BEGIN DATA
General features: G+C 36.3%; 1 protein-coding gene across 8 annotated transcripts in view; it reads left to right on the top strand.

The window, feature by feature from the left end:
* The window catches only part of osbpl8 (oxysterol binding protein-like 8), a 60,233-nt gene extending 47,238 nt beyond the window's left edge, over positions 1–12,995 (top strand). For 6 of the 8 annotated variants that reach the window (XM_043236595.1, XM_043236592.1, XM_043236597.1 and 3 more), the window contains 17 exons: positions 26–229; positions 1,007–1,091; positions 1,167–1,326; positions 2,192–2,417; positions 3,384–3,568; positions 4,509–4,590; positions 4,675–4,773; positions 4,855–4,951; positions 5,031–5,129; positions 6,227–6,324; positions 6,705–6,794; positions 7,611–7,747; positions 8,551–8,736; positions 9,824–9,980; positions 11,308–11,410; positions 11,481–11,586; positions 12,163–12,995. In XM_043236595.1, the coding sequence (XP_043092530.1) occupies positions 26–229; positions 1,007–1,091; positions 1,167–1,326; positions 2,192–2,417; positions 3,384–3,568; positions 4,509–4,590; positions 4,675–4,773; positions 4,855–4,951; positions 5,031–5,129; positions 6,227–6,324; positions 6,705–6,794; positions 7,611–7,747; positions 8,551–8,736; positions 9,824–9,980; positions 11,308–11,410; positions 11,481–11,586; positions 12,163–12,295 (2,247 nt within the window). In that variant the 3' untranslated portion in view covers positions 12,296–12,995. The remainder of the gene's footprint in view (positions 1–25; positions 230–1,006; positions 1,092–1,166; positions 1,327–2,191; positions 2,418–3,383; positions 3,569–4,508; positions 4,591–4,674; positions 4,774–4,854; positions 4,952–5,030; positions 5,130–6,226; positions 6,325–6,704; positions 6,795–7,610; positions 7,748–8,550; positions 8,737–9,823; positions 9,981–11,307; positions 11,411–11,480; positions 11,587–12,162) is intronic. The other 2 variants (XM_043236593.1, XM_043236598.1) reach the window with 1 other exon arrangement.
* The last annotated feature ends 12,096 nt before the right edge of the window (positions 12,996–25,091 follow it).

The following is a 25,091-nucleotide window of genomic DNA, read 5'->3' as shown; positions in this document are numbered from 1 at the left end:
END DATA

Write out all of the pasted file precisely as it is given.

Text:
General features: G+C 36.3%; 1 protein-coding gene across 8 annotated transcripts in view; it reads left to right on the top strand.

The window, feature by feature from the left end:
* The window catches only part of osbpl8 (oxysterol binding protein-like 8), a 60,233-nt gene extending 47,238 nt beyond the window's left edge, over positions 1–12,995 (top strand). For 6 of the 8 annotated variants that reach the window (XM_043236595.1, XM_043236592.1, XM_043236597.1 and 3 more), the window contains 17 exons: positions 26–229; positions 1,007–1,091; positions 1,167–1,326; positions 2,192–2,417; positions 3,384–3,568; positions 4,509–4,590; positions 4,675–4,773; positions 4,855–4,951; positions 5,031–5,129; positions 6,227–6,324; positions 6,705–6,794; positions 7,611–7,747; positions 8,551–8,736; positions 9,824–9,980; positions 11,308–11,410; positions 11,481–11,586; positions 12,163–12,995. In XM_043236595.1, the coding sequence (XP_043092530.1) occupies positions 26–229; positions 1,007–1,091; positions 1,167–1,326; positions 2,192–2,417; positions 3,384–3,568; positions 4,509–4,590; positions 4,675–4,773; positions 4,855–4,951; positions 5,031–5,129; positions 6,227–6,324; positions 6,705–6,794; positions 7,611–7,747; positions 8,551–8,736; positions 9,824–9,980; positions 11,308–11,410; positions 11,481–11,586; positions 12,163–12,295 (2,247 nt within the window). In that variant the 3' untranslated portion in view covers positions 12,296–12,995. The remainder of the gene's footprint in view (positions 1–25; positions 230–1,006; positions 1,092–1,166; positions 1,327–2,191; positions 2,418–3,383; positions 3,569–4,508; positions 4,591–4,674; positions 4,774–4,854; positions 4,952–5,030; positions 5,130–6,226; positions 6,325–6,704; positions 6,795–7,610; positions 7,748–8,550; positions 8,737–9,823; positions 9,981–11,307; positions 11,411–11,480; positions 11,587–12,162) is intronic. The other 2 variants (XM_043236593.1, XM_043236598.1) reach the window with 1 other exon arrangement.
* The last annotated feature ends 12,096 nt before the right edge of the window (positions 12,996–25,091 follow it).

The following is a 25,091-nucleotide window of genomic DNA, read 5'->3' as shown; positions in this document are numbered from 1 at the left end: